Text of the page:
Storing tax records
How long is long enough?
Federal law requires you to maintain copies of your tax returns and supporting documents for three years. This is called the "three-year law" and leads many people to believe they're safe provided they retain their documents for this period of time.However, if the IRS believes you have significantly underreported your income (by 25 percent or more), or believes there may be indication of fraud, it may go back six years in an audit. To be safe, use the following guidelines.
Business Documents To Keep For One Year
- Correspondence with Customers and Vendors
- Duplicate Deposit Slips
- Purchase Orders (other than Purchasing Department copy)
- Stenographer's Notebooks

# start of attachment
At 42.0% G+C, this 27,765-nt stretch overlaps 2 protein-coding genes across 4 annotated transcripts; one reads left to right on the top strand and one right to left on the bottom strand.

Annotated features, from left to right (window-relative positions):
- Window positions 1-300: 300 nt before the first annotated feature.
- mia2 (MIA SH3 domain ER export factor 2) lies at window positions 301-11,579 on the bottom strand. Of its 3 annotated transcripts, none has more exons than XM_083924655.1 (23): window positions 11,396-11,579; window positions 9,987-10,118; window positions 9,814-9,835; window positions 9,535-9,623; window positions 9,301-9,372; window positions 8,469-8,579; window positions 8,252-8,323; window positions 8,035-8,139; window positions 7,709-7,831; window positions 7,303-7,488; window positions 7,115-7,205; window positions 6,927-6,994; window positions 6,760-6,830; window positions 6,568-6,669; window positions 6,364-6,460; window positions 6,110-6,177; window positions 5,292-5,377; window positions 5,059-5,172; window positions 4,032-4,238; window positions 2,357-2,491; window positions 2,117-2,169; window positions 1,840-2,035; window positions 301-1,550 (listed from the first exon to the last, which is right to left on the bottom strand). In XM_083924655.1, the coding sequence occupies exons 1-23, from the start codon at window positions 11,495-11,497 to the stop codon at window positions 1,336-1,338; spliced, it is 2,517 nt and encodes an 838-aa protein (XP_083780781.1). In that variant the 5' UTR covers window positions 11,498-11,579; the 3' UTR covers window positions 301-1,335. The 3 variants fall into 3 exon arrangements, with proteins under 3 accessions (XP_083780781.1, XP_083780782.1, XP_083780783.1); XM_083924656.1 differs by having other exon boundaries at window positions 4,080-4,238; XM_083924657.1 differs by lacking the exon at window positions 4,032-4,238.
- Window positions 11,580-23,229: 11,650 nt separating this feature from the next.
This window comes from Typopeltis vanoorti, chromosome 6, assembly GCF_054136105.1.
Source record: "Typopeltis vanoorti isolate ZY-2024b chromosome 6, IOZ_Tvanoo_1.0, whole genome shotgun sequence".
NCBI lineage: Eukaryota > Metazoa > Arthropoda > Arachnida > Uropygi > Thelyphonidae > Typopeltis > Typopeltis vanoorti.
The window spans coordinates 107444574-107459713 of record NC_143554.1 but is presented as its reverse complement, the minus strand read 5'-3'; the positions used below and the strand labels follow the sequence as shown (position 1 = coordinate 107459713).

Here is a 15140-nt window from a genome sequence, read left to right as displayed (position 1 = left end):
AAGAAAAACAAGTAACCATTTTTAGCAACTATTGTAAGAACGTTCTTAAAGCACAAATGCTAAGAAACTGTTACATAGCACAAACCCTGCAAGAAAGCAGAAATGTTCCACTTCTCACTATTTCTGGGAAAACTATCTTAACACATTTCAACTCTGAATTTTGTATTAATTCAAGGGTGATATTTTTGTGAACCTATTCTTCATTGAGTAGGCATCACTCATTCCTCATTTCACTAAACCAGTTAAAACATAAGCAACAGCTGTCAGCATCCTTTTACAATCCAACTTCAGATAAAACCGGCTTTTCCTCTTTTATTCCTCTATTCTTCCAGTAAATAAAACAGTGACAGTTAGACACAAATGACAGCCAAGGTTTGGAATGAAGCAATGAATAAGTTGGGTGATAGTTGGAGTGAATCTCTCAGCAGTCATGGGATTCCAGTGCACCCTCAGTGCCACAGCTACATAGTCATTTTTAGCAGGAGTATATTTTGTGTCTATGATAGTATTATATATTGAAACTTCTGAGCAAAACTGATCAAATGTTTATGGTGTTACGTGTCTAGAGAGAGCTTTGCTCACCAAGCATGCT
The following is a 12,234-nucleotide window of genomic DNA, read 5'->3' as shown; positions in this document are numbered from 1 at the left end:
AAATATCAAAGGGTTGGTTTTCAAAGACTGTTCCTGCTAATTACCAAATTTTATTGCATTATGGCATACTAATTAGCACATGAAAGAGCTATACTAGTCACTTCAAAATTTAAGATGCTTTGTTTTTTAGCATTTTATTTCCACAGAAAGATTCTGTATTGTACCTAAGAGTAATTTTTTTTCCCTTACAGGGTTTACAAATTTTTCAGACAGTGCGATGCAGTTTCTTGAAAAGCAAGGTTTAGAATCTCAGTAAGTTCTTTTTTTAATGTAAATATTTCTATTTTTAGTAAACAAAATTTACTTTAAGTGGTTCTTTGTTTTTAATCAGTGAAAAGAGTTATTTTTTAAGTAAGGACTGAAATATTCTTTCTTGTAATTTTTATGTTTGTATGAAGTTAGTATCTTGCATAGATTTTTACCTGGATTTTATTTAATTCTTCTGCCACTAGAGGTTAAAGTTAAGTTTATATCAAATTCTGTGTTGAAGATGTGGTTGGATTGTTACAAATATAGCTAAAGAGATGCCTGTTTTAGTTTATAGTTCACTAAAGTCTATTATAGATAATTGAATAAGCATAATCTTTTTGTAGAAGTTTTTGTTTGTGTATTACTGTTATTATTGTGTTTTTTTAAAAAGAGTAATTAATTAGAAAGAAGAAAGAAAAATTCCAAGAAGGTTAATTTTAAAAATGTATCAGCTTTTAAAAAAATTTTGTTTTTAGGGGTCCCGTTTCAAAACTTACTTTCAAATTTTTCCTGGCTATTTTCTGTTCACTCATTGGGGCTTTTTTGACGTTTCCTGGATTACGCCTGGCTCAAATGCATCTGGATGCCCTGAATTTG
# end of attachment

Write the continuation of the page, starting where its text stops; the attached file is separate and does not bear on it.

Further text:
- Stockroom Withdrawal Forms
Business Documents To Keep For Three Years
- Expired Insurance Policies
- General Correspondence
- Internal Audit Reports
- Petty Cash Vouchers
- Savings Bond Registration Records of Employees
Business Documents To Keep For Six Years
- Expense Analysis and Expense Distribution Schedules
- Inventories of Products, Materials, Supplies
- Invoices to Customers
- Notes Receivable Ledgers, Schedules
- Payroll Records and Summaries, including payment to pensioners
- Travel and Entertainment Records
- Vouchers for Payments to Vendors, Employees, etc.
Business Records To Keep Forever
While federal guidelines do not require you to keep tax records "forever," in many cases there will be other reasons you'll want to retain these documents indefinitely.
For more detailed information on records retention please click on the link below which will take you to the IRS website which provides all the details.